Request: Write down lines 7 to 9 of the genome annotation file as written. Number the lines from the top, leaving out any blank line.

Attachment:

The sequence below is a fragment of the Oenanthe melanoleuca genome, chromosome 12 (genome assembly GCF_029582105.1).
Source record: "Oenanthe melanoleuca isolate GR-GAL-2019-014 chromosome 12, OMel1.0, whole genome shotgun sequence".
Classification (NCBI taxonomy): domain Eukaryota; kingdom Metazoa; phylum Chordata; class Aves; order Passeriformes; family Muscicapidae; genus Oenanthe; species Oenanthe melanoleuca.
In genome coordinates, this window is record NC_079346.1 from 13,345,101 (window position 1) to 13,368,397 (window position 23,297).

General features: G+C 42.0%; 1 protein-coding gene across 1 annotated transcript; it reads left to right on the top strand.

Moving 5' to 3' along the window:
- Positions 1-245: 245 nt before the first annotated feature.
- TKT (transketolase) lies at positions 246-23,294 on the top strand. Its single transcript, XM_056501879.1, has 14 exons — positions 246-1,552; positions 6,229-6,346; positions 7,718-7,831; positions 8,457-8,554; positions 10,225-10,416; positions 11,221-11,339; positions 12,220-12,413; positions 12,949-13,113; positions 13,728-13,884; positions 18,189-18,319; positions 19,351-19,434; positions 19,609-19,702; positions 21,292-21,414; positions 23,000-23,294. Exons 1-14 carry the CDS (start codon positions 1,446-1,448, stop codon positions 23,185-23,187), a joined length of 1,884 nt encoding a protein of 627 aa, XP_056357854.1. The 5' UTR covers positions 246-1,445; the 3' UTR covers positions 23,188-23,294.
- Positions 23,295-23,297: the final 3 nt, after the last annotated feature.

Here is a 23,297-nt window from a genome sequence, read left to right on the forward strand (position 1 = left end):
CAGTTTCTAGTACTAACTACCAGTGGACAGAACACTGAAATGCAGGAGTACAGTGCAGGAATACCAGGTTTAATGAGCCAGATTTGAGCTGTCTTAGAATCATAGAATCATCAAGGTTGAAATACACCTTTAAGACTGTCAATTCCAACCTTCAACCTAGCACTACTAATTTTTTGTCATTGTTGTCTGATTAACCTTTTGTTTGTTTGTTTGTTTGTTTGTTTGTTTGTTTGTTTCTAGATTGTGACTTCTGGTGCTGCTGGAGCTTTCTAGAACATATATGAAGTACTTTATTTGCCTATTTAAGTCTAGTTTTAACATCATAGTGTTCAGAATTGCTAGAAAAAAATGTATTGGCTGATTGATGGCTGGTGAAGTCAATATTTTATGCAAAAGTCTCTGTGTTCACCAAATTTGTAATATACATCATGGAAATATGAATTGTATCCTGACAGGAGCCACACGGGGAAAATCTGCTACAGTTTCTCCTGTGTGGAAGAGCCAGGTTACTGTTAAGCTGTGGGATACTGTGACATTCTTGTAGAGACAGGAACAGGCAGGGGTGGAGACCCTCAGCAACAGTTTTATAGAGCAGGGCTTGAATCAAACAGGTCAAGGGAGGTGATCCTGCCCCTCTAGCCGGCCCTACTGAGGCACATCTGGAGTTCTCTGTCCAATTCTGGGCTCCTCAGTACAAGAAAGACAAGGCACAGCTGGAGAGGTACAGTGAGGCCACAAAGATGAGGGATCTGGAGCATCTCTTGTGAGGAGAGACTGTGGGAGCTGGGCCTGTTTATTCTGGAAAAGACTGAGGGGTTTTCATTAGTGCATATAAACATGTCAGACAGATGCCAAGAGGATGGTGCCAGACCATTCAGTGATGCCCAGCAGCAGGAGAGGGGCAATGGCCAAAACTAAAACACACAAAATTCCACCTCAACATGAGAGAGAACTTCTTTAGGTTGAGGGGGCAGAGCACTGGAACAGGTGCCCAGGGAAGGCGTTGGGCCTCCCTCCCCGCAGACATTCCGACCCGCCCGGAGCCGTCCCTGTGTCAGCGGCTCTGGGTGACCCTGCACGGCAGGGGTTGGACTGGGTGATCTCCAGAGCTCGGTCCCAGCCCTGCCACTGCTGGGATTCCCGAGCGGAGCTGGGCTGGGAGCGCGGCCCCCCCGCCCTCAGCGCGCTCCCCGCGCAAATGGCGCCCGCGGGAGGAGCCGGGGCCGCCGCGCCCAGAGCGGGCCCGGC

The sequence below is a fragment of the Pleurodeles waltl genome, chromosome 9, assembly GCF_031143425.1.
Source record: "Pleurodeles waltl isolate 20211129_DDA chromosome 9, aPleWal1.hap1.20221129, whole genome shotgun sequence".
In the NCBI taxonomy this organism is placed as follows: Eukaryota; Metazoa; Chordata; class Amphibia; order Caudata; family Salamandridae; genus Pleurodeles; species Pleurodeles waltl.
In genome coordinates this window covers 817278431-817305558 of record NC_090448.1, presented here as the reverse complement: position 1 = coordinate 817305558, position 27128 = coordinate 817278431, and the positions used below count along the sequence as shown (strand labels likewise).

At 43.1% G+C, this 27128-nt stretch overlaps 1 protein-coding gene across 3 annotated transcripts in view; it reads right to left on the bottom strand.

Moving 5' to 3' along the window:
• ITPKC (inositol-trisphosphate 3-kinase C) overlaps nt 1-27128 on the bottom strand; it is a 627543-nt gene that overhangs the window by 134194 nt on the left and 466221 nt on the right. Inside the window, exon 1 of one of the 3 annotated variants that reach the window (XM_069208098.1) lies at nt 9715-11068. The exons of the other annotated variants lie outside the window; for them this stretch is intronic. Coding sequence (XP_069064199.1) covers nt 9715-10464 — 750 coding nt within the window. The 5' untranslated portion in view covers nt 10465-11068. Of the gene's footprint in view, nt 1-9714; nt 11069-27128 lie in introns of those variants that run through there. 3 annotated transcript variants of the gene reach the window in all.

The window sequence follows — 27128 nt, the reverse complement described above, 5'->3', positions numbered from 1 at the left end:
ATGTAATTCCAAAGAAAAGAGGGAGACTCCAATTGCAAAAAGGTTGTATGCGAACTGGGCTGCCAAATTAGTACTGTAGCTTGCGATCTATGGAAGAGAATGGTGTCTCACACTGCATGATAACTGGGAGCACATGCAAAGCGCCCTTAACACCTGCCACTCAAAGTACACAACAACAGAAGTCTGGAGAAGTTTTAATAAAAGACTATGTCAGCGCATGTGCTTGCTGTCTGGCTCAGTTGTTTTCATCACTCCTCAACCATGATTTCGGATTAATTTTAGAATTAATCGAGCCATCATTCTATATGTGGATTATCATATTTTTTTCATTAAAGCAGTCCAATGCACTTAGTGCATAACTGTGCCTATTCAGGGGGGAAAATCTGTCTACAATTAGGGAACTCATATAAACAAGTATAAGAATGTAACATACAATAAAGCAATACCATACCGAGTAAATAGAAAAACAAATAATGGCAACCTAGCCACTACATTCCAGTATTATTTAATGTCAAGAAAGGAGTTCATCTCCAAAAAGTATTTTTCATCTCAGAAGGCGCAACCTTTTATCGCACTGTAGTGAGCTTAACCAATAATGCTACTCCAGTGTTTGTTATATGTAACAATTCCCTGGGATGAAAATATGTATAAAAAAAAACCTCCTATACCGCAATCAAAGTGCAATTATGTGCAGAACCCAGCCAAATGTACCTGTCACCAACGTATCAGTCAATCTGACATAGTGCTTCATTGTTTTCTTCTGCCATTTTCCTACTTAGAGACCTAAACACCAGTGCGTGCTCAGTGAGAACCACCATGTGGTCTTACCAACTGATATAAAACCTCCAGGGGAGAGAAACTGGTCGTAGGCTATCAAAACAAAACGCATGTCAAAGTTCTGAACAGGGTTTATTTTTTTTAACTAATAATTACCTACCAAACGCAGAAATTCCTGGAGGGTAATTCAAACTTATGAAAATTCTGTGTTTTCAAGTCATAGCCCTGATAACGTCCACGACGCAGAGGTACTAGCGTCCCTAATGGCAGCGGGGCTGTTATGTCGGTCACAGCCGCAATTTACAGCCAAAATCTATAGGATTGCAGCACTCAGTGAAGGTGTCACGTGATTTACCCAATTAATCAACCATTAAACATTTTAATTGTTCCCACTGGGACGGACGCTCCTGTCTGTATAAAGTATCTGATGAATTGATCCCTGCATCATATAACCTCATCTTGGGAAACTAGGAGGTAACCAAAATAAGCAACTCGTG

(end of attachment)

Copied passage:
- Positions 1-245: 245 nt before the first annotated feature.
- TKT (transketolase) lies at positions 246-23,294 on the top strand. Its single transcript, XM_056501879.1, has 14 exons — positions 246-1,552; positions 6,229-6,346; positions 7,718-7,831; positions 8,457-8,554; positions 10,225-10,416; positions 11,221-11,339; positions 12,220-12,413; positions 12,949-13,113; positions 13,728-13,884; positions 18,189-18,319; positions 19,351-19,434; positions 19,609-19,702; positions 21,292-21,414; positions 23,000-23,294. Exons 1-14 carry the CDS (start codon positions 1,446-1,448, stop codon positions 23,185-23,187), a joined length of 1,884 nt encoding a protein of 627 aa, XP_056357854.1. The 5' UTR covers positions 246-1,445; the 3' UTR covers positions 23,188-23,294.
- Positions 23,295-23,297: the final 3 nt, after the last annotated feature.